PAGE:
How classic game remasters like Blade Runner help preserve video game history


The Nightdive Studios website says it’s about “Bringing Back Lost and Forgotten Game Treasures from the Deep.” By restoring video games for new hardware, the developer is doing a noble service to an industry that often struggles with its own conservation. Its back-catalog already includes successful puzzle game resurrections The 7th guestshooter earthquake, and an improved edition of the revered action-adventure game System shock.

However, as the developer learns with another of his latest projects, an attempt to save Westwood Studios’ acclaimed point-and-click adventure of 1997 Blade runner, some riches are more deeply buried than others. That said, that the Blade runner remaster is successful, it’s still a big business.

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Why the Blade Runner remaster matters

blade runner 1997

Blade runner is a 1982 science fiction film directed by Ridley Scott, based on the 1968 novel by Philip K Dick Do Androids Dream of Electric Sheep? It is considered one of the greatest science fiction films ever made and one of the founding texts of the cyberpunk genre; therefore a massive influence on games like CD Projekt Red’s Cyberpunk 2077.

Less well known is the related video game released in 1997 by Virgin Interactive, which has resisted the trend of video games related to mediocre video game movies by creating a commercially successful and award-winning reimagining of the film. Rather than presenting players with a simple adaptation, Blade runner is a “sidequel”, describing events that unfold in parallel and sometimes overlap with the plot of the film.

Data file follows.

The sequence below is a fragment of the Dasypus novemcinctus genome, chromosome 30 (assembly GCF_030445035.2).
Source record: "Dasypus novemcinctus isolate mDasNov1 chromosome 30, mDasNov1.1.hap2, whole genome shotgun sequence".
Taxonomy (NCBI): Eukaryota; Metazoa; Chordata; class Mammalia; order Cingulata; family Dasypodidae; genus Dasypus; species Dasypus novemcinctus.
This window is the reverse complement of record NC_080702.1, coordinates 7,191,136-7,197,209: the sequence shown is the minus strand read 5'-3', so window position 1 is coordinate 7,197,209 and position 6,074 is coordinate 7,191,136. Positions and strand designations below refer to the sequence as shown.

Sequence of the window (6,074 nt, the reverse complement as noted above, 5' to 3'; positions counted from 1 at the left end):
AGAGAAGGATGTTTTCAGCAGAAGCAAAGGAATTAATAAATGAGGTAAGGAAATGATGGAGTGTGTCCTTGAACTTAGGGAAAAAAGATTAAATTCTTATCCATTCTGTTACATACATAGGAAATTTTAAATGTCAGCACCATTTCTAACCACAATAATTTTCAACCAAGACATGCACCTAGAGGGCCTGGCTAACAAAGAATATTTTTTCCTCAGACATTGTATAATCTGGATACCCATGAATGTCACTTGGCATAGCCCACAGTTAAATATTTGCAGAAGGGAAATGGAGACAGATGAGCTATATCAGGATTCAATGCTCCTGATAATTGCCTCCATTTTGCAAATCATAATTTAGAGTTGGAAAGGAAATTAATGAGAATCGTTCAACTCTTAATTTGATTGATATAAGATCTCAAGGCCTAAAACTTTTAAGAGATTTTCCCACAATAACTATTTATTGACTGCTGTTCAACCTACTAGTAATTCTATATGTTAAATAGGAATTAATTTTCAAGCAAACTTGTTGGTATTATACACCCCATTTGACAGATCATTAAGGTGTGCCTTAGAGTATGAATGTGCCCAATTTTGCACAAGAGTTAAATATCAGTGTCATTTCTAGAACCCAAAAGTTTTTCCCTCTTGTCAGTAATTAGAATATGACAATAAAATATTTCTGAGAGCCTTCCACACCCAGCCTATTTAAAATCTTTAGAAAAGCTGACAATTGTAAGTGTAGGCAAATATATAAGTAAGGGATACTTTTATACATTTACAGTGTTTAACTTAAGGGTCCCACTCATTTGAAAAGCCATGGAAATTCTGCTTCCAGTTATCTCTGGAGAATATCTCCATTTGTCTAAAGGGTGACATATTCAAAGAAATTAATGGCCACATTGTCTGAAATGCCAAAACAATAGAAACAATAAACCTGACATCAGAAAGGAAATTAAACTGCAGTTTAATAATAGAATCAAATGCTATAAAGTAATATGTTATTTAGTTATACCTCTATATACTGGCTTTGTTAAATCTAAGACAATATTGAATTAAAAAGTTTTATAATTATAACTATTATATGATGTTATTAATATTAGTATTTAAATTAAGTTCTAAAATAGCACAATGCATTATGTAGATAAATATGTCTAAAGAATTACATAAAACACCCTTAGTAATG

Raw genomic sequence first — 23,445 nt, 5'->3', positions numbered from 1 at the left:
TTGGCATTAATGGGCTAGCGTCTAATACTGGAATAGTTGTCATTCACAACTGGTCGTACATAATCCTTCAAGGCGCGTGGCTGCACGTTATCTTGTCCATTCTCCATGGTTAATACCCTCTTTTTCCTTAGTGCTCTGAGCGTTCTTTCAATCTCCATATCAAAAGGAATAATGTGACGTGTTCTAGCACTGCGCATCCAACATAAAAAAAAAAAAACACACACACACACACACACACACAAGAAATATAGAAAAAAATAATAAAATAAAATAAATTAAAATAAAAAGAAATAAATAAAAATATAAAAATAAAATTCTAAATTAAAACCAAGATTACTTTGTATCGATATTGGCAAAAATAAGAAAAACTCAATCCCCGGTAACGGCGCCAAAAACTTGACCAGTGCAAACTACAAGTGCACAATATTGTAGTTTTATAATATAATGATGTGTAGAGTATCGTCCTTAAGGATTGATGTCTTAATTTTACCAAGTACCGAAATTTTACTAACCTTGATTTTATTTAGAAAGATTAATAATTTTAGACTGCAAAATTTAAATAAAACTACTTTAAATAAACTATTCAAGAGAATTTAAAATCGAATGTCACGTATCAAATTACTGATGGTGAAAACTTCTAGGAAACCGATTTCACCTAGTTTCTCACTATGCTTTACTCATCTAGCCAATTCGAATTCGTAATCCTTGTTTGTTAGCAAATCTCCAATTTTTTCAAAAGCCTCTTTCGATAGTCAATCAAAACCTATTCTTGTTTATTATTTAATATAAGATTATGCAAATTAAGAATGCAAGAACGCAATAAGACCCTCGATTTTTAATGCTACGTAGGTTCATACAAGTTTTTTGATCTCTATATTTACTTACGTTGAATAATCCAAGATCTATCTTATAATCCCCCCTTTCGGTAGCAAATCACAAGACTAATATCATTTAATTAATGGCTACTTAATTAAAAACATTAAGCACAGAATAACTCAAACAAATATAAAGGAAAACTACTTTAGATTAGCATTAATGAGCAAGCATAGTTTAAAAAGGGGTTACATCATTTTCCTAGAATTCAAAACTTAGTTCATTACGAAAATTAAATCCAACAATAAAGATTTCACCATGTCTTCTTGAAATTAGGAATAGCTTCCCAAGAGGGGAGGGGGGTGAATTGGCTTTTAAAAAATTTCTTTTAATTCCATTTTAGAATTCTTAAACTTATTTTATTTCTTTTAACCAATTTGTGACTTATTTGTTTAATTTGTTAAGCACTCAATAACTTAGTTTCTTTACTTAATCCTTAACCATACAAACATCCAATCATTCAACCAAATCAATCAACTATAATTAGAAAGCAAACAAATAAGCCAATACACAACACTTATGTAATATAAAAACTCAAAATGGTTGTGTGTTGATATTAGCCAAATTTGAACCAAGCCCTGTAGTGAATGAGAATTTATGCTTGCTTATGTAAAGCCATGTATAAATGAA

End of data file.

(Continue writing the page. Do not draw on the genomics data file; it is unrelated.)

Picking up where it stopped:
This approach allowed developer Westwood Studios to incorporate familiar characters, using the talent of the original actors to enhance the authenticity of his acting. Sean Young reprizes his role as Rachael, James Hong appears as Hannibal Chew and William Sanderson is at new genetic designer JF Sebastian. However, rather than playing the role of the film’s main protagonist, Rick Deckard, the Blade runner In the video game, players take on the role of rookie blade runner Ray McCoy, tasked with hunting down a group of renegade replicants.